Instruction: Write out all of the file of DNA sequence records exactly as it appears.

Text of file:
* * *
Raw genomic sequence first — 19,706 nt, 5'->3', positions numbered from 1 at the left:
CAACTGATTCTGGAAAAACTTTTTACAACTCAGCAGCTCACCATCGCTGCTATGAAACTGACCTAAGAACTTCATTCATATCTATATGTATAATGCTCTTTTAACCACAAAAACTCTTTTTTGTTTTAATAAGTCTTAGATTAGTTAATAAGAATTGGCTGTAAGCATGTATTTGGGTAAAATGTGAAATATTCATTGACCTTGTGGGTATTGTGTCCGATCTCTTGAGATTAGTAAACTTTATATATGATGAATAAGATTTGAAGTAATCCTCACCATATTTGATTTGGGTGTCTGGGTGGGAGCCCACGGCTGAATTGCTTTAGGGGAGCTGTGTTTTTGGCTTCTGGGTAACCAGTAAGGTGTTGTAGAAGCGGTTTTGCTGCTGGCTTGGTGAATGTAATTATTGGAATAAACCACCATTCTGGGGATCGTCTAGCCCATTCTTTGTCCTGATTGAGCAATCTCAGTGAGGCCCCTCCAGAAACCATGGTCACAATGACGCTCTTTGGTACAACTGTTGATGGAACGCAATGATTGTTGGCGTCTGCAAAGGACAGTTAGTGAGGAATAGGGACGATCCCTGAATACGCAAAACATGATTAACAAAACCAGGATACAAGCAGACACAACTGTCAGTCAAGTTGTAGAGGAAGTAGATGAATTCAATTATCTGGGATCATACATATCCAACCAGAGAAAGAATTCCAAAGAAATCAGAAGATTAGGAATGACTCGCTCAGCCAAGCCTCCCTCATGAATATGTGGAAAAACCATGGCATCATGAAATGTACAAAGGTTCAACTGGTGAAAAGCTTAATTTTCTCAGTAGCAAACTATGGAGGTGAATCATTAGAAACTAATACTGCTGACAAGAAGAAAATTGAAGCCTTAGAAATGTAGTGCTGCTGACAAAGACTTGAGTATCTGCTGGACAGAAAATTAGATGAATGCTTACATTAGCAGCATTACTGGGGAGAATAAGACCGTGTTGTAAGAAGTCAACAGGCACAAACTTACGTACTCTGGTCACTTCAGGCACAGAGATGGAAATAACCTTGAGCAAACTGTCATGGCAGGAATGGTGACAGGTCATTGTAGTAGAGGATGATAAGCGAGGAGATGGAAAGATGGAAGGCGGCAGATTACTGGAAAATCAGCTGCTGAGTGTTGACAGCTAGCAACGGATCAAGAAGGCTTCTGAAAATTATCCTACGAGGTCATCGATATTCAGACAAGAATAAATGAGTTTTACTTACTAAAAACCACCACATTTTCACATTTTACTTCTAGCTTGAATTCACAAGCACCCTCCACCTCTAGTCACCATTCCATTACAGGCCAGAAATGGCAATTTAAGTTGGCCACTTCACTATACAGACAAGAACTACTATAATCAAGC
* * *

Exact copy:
Raw genomic sequence first — 19,706 nt, 5'->3', positions numbered from 1 at the left:
CAACTGATTCTGGAAAAACTTTTTACAACTCAGCAGCTCACCATCGCTGCTATGAAACTGACCTAAGAACTTCATTCATATCTATATGTATAATGCTCTTTTAACCACAAAAACTCTTTTTTGTTTTAATAAGTCTTAGATTAGTTAATAAGAATTGGCTGTAAGCATGTATTTGGGTAAAATGTGAAATATTCATTGACCTTGTGGGTATTGTGTCCGATCTCTTGAGATTAGTAAACTTTATATATGATGAATAAGATTTGAAGTAATCCTCACCATATTTGATTTGGGTGTCTGGGTGGGAGCCCACGGCTGAATTGCTTTAGGGGAGCTGTGTTTTTGGCTTCTGGGTAACCAGTAAGGTGTTGTAGAAGCGGTTTTGCTGCTGGCTTGGTGAATGTAATTATTGGAATAAACCACCATTCTGGGGATCGTCTAGCCCATTCTTTGTCCTGATTGAGCAATCTCAGTGAGGCCCCTCCAGAAACCATGGTCACAATGACGCTCTTTGGTACAACTGTTGATGGAACGCAATGATTGTTGGCGTCTGCAAAGGACAGTTAGTGAGGAATAGGGACGATCCCTGAATACGCAAAACATGATTAACAAAACCAGGATACAAGCAGACACAACTGTCAGTCAAGTTGTAGAGGAAGTAGATGAATTCAATTATCTGGGATCATACATATCCAACCAGAGAAAGAATTCCAAAGAAATCAGAAGATTAGGAATGACTCGCTCAGCCAAGCCTCCCTCATGAATATGTGGAAAAACCATGGCATCATGAAATGTACAAAGGTTCAACTGGTGAAAAGCTTAATTTTCTCAGTAGCAAACTATGGAGGTGAATCATTAGAAACTAATACTGCTGACAAGAAGAAAATTGAAGCCTTAGAAATGTAGTGCTGCTGACAAAGACTTGAGTATCTGCTGGACAGAAAATTAGATGAATGCTTACATTAGCAGCATTACTGGGGAGAATAAGACCGTGTTGTAAGAAGTCAACAGGCACAAACTTACGTACTCTGGTCACTTCAGGCACAGAGATGGAAATAACCTTGAGCAAACTGTCATGGCAGGAATGGTGACAGGTCATTGTAGTAGAGGATGATAAGCGAGGAGATGGAAAGATGGAAGGCGGCAGATTACTGGAAAATCAGCTGCTGAGTGTTGACAGCTAGCAACGGATCAAGAAGGCTTCTGAAAATTATCCTACGAGGTCATCGATATTCAGACAAGAATAAATGAGTTTTACTTACTAAAAACCACCACATTTTCACATTTTACTTCTAGCTTGAATTCACAAGCACCCTCCACCTCTAGTCACCATTCCATTACAGGCCAGAAATGGCAATTTAAGTTGGCCACTTCACTATACAGACAAGAACTACTATAATCAAGC